In his autobiography headed "Dalkeith, Warren County, North Carolina, March 1865" Biggs recalled that

In February 1862 we were driven from our dear home at Williamston... by the approach of the Yankee invaders up Albemarle sound, after the fall of Roanoke Island. About six weeks we lived... [near] Tarboro and from thence we removed to a dwelling... west of Rocky Mount where we continue to reside until I purchased this place in September 1863, and here we were all located in December 1863... I selected this place as secure from Yankee Ray leads an invasion, and although we have been excluded from society and the social intercourse to which we had been accustomed, and find it difficult with my limited means to obtain sufficient food and rainment," yet so far we have not suffered, and the Lord providing for our wants we continue to this day...

While Biggs family was at Dalkeith, Henry Biggs, aged 17, joined the Confederate troops in July, 1864; an elder son, William was already serving as captain of Company A, 17th Regiment, North Carolina troops. On April 8, 1865 (the day before Lee surrendered to Grant), the younger boy was mortally wounded - the only member of his battery known to have been hit. A family Bible entry, lined "Dalkeith, May 7, 1865," records the loss:

Thus fell our dear and beloved boy, defending the rights of his country; and, in the Providence of an All wise God he is spared the mortification of witnessing this subjugation of his native land.

Biggs did not remain long at Dalkeith after the war but removed to Tarboro, whence he wrote to Thomas Bragg on July 5, 1866, that he had settled permanently and that his "prospects of making a living are fair, though at present I get but little cash."  Because of a controversial protest he signed concerning actions of the North Carolina Supreme Court, Biggs moved in 1869 to Norfolk where he entered business with his brother, Kader. In 1871 he sold Dalkeith to Henrietta Darr T. of New Jersey for $4,039. In 1884 she sold the place to George and Rebecca Davis, who had rented it or a time. In 19 nine Davis left the property to his daughter **Matthew Davis Hunter, who had lived there after her marriage in 1896. Dalkeith is now owned by Lula Hunter Skillman, who lives there with her husband C. E. Skillman.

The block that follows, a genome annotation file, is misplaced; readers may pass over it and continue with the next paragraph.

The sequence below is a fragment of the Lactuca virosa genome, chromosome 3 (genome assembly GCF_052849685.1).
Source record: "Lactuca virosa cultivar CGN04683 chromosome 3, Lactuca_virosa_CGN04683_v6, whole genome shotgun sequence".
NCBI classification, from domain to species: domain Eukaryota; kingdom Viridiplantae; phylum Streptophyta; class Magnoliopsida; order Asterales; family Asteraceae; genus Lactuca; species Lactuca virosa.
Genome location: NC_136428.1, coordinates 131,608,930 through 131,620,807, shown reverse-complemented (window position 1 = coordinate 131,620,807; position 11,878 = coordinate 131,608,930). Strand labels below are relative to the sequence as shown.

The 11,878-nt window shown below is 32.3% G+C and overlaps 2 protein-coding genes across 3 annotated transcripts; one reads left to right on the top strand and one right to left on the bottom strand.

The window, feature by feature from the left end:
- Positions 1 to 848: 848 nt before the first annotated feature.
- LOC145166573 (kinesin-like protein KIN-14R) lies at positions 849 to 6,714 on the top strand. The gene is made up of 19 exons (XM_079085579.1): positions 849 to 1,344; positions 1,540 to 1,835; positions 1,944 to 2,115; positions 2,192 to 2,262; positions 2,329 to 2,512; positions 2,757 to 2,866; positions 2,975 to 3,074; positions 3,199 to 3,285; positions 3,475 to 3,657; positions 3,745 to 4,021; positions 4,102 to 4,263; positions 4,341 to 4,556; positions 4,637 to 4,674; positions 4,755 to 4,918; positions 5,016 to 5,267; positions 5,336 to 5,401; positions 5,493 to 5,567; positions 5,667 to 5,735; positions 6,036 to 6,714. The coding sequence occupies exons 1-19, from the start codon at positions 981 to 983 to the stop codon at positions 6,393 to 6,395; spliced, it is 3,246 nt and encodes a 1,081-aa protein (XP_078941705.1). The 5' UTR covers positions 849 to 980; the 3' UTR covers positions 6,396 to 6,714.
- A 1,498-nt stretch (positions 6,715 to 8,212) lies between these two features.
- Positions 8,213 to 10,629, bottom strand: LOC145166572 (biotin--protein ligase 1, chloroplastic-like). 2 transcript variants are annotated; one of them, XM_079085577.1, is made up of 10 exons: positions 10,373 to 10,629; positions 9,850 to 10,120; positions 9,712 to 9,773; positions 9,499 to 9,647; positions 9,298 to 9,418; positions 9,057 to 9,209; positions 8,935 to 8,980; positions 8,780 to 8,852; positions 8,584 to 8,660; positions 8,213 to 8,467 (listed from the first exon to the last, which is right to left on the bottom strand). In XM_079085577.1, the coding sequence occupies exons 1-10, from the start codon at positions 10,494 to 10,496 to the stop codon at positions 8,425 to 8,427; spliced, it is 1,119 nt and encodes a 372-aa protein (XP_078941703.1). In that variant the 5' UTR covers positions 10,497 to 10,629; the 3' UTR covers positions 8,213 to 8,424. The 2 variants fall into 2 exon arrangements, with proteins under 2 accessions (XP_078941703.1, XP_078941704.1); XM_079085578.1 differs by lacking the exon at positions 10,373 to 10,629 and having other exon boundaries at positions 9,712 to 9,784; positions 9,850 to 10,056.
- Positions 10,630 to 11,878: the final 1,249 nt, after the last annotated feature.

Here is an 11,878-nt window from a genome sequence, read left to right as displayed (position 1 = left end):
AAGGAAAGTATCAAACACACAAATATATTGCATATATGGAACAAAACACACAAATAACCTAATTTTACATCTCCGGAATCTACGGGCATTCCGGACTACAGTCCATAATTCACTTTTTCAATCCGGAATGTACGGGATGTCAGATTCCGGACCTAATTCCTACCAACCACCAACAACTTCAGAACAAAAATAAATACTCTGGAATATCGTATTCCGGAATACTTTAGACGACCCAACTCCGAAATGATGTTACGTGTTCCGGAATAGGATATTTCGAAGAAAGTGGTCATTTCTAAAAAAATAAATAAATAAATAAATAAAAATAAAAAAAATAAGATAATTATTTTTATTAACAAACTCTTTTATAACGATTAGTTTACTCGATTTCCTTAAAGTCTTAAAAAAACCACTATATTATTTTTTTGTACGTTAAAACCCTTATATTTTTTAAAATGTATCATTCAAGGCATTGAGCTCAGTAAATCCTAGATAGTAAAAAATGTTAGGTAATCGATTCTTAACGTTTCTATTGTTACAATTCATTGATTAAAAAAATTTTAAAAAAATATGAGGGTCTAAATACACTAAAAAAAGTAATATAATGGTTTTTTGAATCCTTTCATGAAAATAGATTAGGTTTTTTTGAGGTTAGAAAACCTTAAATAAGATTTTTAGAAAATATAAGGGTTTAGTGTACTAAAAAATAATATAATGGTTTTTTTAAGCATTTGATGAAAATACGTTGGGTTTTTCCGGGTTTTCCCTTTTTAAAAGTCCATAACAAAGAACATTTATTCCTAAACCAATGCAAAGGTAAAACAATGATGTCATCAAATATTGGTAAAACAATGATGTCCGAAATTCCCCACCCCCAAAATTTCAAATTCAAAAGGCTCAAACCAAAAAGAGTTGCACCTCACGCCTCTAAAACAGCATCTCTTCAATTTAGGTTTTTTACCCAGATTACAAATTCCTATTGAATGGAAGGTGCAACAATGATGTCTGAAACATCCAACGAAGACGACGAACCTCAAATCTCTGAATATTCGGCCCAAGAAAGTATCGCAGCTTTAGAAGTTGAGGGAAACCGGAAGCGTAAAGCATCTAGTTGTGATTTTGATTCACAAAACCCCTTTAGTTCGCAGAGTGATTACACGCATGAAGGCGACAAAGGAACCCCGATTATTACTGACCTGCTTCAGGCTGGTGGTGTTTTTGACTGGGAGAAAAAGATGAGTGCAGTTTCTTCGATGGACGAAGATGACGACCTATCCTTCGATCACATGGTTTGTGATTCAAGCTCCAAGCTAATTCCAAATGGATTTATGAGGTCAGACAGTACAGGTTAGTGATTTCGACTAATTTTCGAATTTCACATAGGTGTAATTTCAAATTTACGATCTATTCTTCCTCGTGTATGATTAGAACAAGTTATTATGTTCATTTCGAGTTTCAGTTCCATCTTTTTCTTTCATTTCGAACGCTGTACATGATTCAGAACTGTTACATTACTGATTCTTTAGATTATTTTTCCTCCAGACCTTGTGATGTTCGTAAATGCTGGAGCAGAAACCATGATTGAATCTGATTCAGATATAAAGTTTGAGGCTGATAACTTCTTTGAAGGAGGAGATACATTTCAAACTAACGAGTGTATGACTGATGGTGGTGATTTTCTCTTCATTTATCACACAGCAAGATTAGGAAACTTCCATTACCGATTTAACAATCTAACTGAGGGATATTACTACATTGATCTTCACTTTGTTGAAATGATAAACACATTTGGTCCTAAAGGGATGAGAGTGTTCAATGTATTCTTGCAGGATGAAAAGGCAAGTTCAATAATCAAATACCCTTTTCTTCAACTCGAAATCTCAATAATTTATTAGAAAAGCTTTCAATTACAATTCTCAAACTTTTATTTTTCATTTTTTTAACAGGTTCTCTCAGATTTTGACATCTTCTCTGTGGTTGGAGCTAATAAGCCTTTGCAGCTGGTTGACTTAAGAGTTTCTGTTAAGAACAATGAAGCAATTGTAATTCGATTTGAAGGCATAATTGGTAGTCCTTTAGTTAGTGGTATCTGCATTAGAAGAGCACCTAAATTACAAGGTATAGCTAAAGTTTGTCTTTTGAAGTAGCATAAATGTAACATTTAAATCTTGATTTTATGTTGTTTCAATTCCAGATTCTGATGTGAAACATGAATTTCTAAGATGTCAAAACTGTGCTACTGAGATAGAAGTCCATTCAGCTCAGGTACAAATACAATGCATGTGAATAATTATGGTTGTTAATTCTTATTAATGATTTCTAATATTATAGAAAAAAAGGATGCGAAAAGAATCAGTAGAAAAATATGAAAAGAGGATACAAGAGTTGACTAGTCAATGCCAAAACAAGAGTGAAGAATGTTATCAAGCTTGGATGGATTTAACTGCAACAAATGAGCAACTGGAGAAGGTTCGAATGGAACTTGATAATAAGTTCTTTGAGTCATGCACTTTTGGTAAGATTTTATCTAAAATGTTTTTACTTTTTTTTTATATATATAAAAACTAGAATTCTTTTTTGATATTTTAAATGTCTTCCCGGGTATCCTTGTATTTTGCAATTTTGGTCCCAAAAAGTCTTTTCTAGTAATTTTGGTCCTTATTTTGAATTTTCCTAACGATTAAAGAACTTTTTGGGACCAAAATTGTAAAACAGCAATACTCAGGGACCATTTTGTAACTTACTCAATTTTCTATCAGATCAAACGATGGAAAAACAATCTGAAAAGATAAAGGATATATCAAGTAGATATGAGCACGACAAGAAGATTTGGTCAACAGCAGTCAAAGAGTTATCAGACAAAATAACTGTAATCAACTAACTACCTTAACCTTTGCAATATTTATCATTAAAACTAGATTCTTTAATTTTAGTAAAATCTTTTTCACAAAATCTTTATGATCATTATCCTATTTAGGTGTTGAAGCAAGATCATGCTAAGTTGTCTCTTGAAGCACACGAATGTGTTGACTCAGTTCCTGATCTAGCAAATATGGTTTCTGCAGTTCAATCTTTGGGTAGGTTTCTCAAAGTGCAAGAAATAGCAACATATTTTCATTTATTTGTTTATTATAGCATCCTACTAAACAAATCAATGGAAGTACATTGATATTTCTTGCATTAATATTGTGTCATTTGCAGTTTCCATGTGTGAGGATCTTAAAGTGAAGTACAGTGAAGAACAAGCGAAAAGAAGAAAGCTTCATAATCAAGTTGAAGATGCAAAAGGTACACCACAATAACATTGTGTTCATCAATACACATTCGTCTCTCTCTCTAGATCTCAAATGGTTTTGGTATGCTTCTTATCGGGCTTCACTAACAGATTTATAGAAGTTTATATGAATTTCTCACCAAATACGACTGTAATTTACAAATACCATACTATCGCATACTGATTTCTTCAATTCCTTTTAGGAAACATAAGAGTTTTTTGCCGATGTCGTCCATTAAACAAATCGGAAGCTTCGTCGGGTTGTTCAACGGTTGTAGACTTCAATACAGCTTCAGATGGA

The home is now listed on the National Register of Historical Places. 
Source:  Photos by Tony Copeland.  Brief history is from the papers filed during the process to have it place on the National Register which were also provided by Tony Copeland and sent by Deloris Williams. Further details of the architectural elements of the home will be posted later.
Although the documents on file shows the name as "Matthew Davis Hunter", info from Betsy Brodie Roberts indicates the name should be "Mattie Davis Hunter"
See Also: Some lovely photos of Dalkeith on Flikr

2002 - 2007 by Deloris Williams, Ginger Christmas-Beattie, Nola Duffy  and/or individual contributors.  No portion of this any document appearing on this site is to be used for other than personal research.  Any republication or reposting is expressly forbidden without the written consent of the owner. Last updated 09/19/2012